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Mellaku, M.T.; Reynolds, T.W.; Woldeamanuel, T. Linear Programming-Based Cropland Allocation to Enhance Performance of Smallholder Crop Production: A Pilot Study in Abaro Kebele, Ethiopia. Resources 2018, 7, 76. https://doi.org/10.3390/resources7040076

AMA Style

Mellaku MT, Reynolds TW, Woldeamanuel T. Linear Programming-Based Cropland Allocation to Enhance Performance of Smallholder Crop Production: A Pilot Study in Abaro Kebele, Ethiopia. Resources. 2018; 7(4):76. https://doi.org/10.3390/resources7040076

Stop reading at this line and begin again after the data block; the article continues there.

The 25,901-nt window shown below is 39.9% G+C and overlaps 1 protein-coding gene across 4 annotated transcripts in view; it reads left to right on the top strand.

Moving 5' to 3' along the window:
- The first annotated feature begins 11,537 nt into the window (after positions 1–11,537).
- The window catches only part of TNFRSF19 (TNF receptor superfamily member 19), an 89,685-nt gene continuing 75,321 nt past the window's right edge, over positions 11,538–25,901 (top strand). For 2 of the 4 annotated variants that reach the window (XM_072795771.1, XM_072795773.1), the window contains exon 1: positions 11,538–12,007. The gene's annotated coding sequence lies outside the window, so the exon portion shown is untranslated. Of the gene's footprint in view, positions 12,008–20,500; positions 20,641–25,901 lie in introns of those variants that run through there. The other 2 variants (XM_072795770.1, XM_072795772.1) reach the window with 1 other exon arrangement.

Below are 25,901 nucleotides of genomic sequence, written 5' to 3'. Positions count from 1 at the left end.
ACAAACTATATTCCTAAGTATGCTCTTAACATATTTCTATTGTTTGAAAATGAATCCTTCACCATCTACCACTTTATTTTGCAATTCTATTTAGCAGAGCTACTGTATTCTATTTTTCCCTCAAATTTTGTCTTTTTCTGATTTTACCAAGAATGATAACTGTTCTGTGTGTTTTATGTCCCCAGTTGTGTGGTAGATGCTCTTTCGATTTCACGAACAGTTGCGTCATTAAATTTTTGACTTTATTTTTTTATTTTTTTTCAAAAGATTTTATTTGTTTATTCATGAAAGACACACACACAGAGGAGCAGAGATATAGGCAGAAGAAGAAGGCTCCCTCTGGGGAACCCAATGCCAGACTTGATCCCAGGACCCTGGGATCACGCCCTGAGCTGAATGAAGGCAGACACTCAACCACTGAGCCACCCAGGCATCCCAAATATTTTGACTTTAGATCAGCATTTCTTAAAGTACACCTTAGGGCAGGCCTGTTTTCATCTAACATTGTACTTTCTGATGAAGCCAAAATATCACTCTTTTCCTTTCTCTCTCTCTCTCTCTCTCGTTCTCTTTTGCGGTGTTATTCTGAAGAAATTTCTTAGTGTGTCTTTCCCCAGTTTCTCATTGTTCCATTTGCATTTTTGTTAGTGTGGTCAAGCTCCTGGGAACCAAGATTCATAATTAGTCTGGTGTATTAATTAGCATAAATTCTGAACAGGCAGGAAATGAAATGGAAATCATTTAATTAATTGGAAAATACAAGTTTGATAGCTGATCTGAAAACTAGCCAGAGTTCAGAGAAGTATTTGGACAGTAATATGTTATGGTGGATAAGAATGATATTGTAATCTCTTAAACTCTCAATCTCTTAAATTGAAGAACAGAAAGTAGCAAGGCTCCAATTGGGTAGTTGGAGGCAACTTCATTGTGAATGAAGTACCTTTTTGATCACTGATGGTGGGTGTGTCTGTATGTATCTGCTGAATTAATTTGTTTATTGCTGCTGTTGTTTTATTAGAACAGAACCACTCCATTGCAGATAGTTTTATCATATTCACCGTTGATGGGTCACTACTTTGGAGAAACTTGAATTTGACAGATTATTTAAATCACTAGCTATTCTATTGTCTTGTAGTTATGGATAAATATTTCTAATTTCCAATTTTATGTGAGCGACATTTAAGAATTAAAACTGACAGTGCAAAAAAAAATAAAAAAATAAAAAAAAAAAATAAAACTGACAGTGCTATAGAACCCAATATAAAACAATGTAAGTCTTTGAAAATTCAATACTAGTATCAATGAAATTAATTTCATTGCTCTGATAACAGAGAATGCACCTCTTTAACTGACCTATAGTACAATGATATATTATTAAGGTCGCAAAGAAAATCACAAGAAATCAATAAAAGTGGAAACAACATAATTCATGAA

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Mellaku, Meselu Tegenie, Travis W. Reynolds, and Teshale Woldeamanuel. 2018. "Linear Programming-Based Cropland Allocation to Enhance Performance of Smallholder Crop Production: A Pilot Study in Abaro Kebele, Ethiopia" Resources 7, no. 4: 76. https://doi.org/10.3390/resources7040076